Using benefits design to drive employee engagement

As employee engagement garners more attention as a key performance indicator, it’s also weaving its way into the way employers design and construct their workplace policies and benefits programs.

There are many compelling reasons why organizations focus their attention on employee engagement. There’s clear evidence that high engagement leads to improved organizational results, such as lower turnover, higher profitability and greater customer satisfaction. High engagement also results in lower absenteeism and increased employee morale and productivity. As well, it contributes to improved employee health and well-being. 

Read: Benefits plan design touted as key to optimizing company spend

A number of workplace elements effect employee engagement, but its primary drivers are: 

  • Leadership;
  • Brand, including reputation, mission and corporate responsibility;
  • Company practices, such as communication, customer focus, diversity and inclusion, enabling infrastructure, talent and staffing;
  • Performance drivers, such as career opportunities, performance management, opportunities for professional growth, and rewards and recognition;
  • Elements of the work itself, such as the opportunity for collaboration, the degree of autonomy given to employees and work tasks; and
  • Basics, such as benefits, job security, safety, physical work environment and work-life balance;

While benefits plans clearly fall into the benefits bucket, plan design can affect other dimensions of engagement and drive behaviour that touches elements of it.

Read: Pitney Bowes focuses on prevention in benefits redesign

Plan sponsors consider many contextual aspects when designing a benefits plan. They include their philosophy about the purpose of a plan; relative competitiveness in the industry in which they compete for talent; cost control and sustainability; corporate culture and values; and how they intend to use benefits to support their employees at work. Driving employee engagement through benefits design, however, is generally a byproduct, rather than a key design consideration.

Taking the elements of engagement into consideration, let’s look at plan design and its role in employee engagement from two key angles: building choice and control into design and how it influences and supports employee well-being.

For many plan sponsors, giving benefits choice is synonymous with implementing a flexible benefits plan. The 2017 Sanofi Canada health-care survey showed plan members prefer flexible benefits plans over traditional designs. Conversely, employers prefer traditional design over flexible plans presumably because of the perception of increased administrative complexity. But opening up a benefits plan with more choice for members is possible without having to commit to a fully flexible arrangement.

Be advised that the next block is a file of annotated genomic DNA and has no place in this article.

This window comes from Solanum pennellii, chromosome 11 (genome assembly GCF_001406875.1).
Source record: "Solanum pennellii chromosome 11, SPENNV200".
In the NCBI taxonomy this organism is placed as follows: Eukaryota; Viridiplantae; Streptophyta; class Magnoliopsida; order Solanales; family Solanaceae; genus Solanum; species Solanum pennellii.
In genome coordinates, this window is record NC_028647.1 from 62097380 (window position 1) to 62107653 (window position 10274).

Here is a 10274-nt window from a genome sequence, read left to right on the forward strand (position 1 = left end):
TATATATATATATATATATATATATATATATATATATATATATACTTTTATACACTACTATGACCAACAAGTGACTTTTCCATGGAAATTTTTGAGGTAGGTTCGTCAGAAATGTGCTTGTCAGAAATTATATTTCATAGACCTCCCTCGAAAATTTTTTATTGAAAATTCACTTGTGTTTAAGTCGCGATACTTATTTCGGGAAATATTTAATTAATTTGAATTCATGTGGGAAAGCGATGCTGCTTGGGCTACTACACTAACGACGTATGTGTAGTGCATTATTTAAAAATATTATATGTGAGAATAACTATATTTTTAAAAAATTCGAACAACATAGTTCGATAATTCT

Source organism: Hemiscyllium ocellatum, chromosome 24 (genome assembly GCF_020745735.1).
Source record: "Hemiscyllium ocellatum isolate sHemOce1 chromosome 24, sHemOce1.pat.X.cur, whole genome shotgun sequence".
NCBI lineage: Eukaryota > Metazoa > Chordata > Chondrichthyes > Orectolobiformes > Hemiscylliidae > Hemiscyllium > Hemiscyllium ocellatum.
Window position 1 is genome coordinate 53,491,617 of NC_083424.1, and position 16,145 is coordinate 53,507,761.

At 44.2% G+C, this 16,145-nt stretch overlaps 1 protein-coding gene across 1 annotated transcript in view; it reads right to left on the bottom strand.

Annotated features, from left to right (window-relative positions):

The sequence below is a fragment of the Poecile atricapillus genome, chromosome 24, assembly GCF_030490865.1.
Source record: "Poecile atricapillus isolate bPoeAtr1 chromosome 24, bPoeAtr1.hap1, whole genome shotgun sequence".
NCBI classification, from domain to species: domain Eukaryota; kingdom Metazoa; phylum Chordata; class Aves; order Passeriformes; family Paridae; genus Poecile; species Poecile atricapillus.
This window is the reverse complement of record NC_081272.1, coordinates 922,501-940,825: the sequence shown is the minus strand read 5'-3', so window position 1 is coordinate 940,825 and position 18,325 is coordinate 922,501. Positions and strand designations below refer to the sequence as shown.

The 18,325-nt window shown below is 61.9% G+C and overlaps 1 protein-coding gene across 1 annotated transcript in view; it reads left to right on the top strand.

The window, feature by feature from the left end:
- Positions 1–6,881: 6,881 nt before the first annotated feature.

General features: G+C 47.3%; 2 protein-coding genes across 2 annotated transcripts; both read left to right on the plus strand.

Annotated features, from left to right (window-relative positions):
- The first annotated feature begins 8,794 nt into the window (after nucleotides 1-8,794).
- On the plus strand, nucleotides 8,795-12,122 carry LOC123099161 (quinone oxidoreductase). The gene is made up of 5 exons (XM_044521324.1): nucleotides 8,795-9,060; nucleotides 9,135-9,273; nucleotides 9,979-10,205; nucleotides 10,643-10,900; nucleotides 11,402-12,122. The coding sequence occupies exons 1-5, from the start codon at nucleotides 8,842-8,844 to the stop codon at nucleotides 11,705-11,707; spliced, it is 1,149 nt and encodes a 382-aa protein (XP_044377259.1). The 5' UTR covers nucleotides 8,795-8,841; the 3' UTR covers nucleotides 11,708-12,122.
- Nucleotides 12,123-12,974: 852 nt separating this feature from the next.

Read: Fewer employers making changes to benefits plan design: Sanofi survey

Any element of a benefits plan that’s voluntary or that allows employees to use their coverage for what’s important to them, rather than a prescribed list, gives plan members a degree of control over how their benefits can fit them and their unique needs. Layering on other non-traditional voluntary benefits such as home, automobile and identity theft insurance or even the ability to contribute to a registered retirement savings plan or a tax-free savings account, adds to a more flexible member experience and greater choice in how they interact with their employer’s benefits offering.  

Employers can reframe benefits plans designed to promote consumerism as offering choice through fulsome communication that emphasizes decision-making. The approach can also drive engagement by turning health-care use into a more active process.

In the context of employee well-being, organizations often have a variety of programs in place that support organizational health management, such as the design of the work environment; how they structure work groups and leadership; internal and external activities that align with their culture; occupational health and safety programs that keep employees safe on the job; and disability management programs that support employee recovery and return to productivity. 

Read: Four considerations for employers around disability management

Many organizations also include wellness programs, some of which they’ve specially chosen to help improve population health through disease management or reduce risk factors in order to prevent chronic disease. Wellness itself, however, is evolving, with the focus broadening beyond activities supporting physical and emotional health to include financial and social well-being. Benefits design elements that contribute to improved engagement while promoting well-being could include financial security through savings or debt reduction; programming that encourages employees to improve their financial literacy; concierge services that support work-life balance; and paid time off that includes the ability for employees to volunteer in the community.

Thoughtful plan design that creates space for employee choice, along with elements that support the four dimensions of well-being, can be a very effective tool for promoting employee engagement, while still supporting positive health outcomes and long-term cost sustainability. And adding a comprehensive communication strategy that emphasizes those elements can be an effective contributor to an organization’s drivers of employee engagement.